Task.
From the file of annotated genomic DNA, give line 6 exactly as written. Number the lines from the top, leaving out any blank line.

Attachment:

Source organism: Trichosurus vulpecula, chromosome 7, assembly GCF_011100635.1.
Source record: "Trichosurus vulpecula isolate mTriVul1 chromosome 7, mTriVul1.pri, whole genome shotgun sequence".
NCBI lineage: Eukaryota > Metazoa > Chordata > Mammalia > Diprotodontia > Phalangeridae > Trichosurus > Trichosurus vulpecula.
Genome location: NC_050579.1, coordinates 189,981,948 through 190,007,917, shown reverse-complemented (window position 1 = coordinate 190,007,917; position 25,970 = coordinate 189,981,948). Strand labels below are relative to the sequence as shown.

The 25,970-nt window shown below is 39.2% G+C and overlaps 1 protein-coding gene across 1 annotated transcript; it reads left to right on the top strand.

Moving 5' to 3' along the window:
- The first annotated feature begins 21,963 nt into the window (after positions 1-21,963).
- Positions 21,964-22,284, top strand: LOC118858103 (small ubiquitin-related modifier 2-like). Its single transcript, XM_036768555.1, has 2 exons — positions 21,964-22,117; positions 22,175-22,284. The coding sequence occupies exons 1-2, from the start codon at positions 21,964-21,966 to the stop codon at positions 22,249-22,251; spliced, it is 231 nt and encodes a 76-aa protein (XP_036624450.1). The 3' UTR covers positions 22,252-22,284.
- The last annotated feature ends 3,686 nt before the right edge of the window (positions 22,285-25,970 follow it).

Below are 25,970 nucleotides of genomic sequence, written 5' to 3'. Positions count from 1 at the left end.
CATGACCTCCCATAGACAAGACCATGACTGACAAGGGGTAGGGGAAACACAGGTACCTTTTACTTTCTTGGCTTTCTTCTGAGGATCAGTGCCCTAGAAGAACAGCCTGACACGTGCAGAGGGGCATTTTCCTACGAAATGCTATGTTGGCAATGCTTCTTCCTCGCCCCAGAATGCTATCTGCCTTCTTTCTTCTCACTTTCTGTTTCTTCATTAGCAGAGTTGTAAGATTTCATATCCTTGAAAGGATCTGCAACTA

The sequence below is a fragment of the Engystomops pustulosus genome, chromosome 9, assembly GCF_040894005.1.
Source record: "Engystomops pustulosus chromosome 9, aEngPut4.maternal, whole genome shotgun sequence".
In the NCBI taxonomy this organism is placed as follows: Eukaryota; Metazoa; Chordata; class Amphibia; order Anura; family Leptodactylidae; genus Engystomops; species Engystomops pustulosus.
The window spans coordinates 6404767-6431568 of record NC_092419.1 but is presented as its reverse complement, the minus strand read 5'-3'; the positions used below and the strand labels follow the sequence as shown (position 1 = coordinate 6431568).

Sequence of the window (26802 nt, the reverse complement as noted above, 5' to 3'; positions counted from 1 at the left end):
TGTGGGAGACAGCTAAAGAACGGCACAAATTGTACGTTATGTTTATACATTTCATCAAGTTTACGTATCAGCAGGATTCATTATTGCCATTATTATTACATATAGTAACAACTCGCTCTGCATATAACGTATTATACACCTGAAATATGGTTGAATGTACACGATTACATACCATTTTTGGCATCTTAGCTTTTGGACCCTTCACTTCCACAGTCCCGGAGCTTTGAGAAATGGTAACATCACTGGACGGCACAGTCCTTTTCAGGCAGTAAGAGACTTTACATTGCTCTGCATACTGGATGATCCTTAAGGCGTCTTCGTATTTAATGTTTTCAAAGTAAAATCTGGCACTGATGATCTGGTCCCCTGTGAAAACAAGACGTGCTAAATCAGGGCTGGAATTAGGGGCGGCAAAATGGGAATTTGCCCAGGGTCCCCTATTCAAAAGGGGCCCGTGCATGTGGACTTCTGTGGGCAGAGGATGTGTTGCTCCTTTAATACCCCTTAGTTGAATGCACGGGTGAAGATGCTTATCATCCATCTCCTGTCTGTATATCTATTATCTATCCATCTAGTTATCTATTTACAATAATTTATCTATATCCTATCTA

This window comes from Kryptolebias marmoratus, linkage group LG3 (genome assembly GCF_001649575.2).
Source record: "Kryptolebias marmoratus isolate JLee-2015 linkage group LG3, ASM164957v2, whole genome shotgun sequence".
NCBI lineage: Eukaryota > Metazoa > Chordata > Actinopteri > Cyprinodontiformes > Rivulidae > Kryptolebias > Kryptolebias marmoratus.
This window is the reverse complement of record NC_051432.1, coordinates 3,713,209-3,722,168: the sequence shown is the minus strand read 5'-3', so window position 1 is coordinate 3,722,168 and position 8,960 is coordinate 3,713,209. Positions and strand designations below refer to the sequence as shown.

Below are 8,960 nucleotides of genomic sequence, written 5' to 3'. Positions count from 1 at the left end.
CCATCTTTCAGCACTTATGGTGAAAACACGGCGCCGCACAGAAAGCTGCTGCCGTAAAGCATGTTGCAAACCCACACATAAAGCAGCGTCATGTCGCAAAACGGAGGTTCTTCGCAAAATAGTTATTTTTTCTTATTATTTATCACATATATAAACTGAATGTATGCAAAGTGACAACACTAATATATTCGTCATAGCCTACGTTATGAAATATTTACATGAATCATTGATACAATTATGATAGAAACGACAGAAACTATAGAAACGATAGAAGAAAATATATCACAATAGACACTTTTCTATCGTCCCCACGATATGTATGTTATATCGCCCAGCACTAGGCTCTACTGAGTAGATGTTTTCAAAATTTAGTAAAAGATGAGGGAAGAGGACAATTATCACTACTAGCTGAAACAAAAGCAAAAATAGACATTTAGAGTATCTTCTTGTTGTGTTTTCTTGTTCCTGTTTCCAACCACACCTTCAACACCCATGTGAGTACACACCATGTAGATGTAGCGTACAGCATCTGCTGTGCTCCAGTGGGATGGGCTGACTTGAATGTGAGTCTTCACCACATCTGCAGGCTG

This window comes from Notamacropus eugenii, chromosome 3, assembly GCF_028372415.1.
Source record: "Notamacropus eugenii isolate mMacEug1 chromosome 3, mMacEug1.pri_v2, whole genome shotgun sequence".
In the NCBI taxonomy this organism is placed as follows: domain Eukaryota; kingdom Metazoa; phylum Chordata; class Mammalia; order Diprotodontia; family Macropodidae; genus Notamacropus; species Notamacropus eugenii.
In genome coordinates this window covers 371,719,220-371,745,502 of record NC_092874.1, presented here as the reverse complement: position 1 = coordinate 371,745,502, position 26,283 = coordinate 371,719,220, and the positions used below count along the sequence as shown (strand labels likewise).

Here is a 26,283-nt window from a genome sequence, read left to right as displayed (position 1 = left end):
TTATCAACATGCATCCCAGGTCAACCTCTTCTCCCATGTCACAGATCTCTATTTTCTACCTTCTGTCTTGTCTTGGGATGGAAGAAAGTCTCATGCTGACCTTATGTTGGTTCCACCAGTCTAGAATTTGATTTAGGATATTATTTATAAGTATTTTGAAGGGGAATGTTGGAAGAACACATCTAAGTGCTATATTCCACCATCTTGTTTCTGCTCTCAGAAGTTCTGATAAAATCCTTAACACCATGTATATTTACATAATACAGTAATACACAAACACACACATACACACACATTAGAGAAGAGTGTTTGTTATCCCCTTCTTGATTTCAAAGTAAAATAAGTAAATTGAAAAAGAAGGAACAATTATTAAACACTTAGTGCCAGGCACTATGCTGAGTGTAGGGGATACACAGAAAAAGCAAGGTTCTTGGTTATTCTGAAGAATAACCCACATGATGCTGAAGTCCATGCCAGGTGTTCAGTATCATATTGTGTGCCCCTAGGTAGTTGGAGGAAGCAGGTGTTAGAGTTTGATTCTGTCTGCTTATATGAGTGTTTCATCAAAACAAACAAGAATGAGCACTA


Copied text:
Moving 5' to 3' along the window: